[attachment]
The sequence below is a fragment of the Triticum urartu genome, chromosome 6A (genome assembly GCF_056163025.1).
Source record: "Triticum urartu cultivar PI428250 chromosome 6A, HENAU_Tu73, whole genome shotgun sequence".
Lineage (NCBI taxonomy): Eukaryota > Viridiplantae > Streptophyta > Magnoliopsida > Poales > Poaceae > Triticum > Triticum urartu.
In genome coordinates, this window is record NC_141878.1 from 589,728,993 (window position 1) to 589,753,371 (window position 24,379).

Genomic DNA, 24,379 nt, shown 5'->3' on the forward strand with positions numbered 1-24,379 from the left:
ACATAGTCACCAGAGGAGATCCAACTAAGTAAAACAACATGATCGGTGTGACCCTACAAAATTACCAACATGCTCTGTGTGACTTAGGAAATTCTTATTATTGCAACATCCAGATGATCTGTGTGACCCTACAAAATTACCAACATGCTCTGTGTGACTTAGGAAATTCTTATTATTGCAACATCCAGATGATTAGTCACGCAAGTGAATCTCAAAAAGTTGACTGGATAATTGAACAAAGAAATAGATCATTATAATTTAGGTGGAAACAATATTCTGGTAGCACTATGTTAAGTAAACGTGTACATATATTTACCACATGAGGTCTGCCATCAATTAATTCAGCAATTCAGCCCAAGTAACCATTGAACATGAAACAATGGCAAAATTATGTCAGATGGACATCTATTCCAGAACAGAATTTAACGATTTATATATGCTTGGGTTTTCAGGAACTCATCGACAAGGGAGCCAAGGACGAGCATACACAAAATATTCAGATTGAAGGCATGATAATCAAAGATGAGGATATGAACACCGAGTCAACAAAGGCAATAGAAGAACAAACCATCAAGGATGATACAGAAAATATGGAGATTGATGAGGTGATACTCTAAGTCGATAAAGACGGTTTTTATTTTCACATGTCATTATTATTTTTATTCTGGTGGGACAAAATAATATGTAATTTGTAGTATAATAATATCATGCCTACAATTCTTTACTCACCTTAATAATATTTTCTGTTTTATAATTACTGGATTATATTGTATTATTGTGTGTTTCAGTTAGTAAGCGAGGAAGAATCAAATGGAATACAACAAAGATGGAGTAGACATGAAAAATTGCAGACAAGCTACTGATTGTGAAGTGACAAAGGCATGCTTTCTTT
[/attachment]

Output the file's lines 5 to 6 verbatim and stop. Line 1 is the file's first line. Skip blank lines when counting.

Genomic DNA, 24,379 nt, shown 5'->3' on the forward strand with positions numbered 1-24,379 from the left:
ACATAGTCACCAGAGGAGATCCAACTAAGTAAAACAACATGATCGGTGTGACCCTACAAAATTACCAACATGCTCTGTGTGACTTAGGAAATTCTTATTATTGCAACATCCAGATGATCTGTGTGACCCTACAAAATTACCAACATGCTCTGTGTGACTTAGGAAATTCTTATTATTGCAACATCCAGATGATTAGTCACGCAAGTGAATCTCAAAAAGTTGACTGGATAATTGAACAAAGAAATAGATCATTATAATTTAGGTGGAAACAATATTCTGGTAGCACTATGTTAAGTAAACGTGTACATATATTTACCACATGAGGTCTGCCATCAATTAATTCAGCAATTCAGCCCAAGTAACCATTGAACATGAAACAATGGCAAAATTATGTCAGATGGACATCTATTCCAGAACAGAATTTAACGATTTATATATGCTTGGGTTTTCAGGAACTCATCGACAAGGGAGCCAAGGACGAGCATACACAAAATATTCAGATTGAAGGCATGATAATCAAAGATGAGGATATGAACACCGAGTCAACAAAGGCAATAGAAGAACAAACCATCAAGGATGATACAGAAAATATGGAGATTGATGAGGTGATACTCTAAGTCGATAAAGACGGTTTTTATTTTCACATGTCATTATTATTTTTATTCTGGTGGGACAAAATAATATGTAATTTGTAGTATAATAATATCATGCCTACAATTCTTTACTCACCTTAATAATATTTTCTGTTTTATAATTACTGGATTATATTGTATTATTGTGTGTTTCAGTTAGTAAGCGAGGAAGAATCAAATGGAATACAACAAAGATGGAGTAGACATGAAAAATTGCAGACAAGCTACTGATTGTGAAGTGACAAAGGCATGCTTTCTTT